Pediatric differentiated thyroid cancer (DTC) is a rare disease. Initial treatment of DTC consists of a (near) total thyroidectomy and radioactive iodine (131I) therapy. Previous studies in adults showed that 131I treatment may result in a reduced salivary gland function. Studies regarding salivary gland function in children treated for DTC are sparse. Our aim was to assess long-term effects of 131I treatment on salivary gland function in survivors of pediatric DTC. Methods: In a nationwide cross-sectional study, salivary gland function of patients treated for pediatric DTC between 1970 and 2013 (>5 years after diagnosis, ≥18 years old at time of evaluation) was studied. Salivary gland function was assessed by sialometry, sialochemistry and a xerostomia inventory. Salivary gland dysfunction was defined as unstimulated whole saliva flow ≤0.2mL/min and/or a stimulated whole saliva flow ≤0.7 mL/min. Results: Sixty-five patients (median age at evaluation 33 [IQR, 25-40] years, 86.2% female, median follow-up period 11 [IQR, 6-22] years) underwent 131I treatment. Median cumulative 131I activity was 5.88 [IQR, 2.92-12.95] GBq, 47.7% underwent multiple 131I administrations. Salivary gland dysfunction was present in 30 (47.6%) patients. Levels of amylase and total protein in saliva were reduced. Moderate to severe xerostomia was present in 22 (35.5%) patients. Stimulated salivary secretion was lower and severity of xerostomia complaints higher in patients treated with higher cumulative 131I activity. Conclusion: In survivors of pediatric DTC, clinically significant salivary gland dysfunction was found in 35.5% and was related to the cumulative 131I activity of the treatment.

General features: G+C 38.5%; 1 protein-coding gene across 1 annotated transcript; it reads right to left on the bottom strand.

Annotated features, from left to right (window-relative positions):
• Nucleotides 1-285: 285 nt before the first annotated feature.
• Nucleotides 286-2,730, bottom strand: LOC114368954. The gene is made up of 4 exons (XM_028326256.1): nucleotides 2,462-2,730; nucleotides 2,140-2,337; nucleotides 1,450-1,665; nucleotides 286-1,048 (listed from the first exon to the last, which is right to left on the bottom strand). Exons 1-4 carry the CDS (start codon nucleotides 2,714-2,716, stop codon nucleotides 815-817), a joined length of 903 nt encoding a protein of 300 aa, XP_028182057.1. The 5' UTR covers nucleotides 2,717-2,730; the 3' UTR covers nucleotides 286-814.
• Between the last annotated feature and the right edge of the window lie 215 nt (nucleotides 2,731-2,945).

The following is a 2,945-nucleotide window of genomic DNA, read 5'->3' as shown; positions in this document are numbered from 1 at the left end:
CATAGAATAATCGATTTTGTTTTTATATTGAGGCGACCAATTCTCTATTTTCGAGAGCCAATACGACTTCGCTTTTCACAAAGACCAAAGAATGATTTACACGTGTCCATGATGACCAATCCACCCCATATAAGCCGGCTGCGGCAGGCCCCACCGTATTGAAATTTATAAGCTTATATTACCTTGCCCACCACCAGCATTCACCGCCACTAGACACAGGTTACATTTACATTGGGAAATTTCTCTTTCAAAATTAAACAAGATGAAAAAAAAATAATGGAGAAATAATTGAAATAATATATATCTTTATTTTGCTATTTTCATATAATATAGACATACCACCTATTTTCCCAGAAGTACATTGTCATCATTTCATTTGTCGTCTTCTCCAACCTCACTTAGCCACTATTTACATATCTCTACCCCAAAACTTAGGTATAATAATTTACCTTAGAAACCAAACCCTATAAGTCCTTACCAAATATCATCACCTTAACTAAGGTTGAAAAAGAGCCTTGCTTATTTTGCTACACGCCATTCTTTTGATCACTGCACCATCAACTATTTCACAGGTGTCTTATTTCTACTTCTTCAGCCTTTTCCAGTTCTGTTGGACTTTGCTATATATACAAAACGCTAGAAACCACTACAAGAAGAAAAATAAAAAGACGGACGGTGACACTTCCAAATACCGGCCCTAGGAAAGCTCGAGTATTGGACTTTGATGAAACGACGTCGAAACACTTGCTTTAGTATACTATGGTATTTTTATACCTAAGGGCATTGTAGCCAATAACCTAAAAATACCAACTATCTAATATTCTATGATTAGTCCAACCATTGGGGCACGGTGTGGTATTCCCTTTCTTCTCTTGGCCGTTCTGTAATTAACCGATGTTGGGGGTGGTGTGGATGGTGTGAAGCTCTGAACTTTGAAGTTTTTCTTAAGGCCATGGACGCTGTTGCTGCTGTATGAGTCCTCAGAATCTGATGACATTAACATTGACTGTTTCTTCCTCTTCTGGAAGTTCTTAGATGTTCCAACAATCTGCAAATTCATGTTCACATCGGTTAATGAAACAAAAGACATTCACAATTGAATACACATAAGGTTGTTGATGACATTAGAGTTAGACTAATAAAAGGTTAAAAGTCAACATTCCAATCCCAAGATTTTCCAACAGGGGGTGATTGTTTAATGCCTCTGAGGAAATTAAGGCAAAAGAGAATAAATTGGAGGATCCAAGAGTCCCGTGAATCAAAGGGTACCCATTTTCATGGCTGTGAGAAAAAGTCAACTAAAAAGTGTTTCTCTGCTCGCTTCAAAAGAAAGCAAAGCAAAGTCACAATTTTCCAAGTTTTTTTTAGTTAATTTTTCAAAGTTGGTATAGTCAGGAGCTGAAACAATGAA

Keywords: Endocrine; Oncology: Endocrine; Pediatrics; pediatric differentiated thyroid carcinoma; radioiodine treatment; salivary gland dysfunction; xerostomia.
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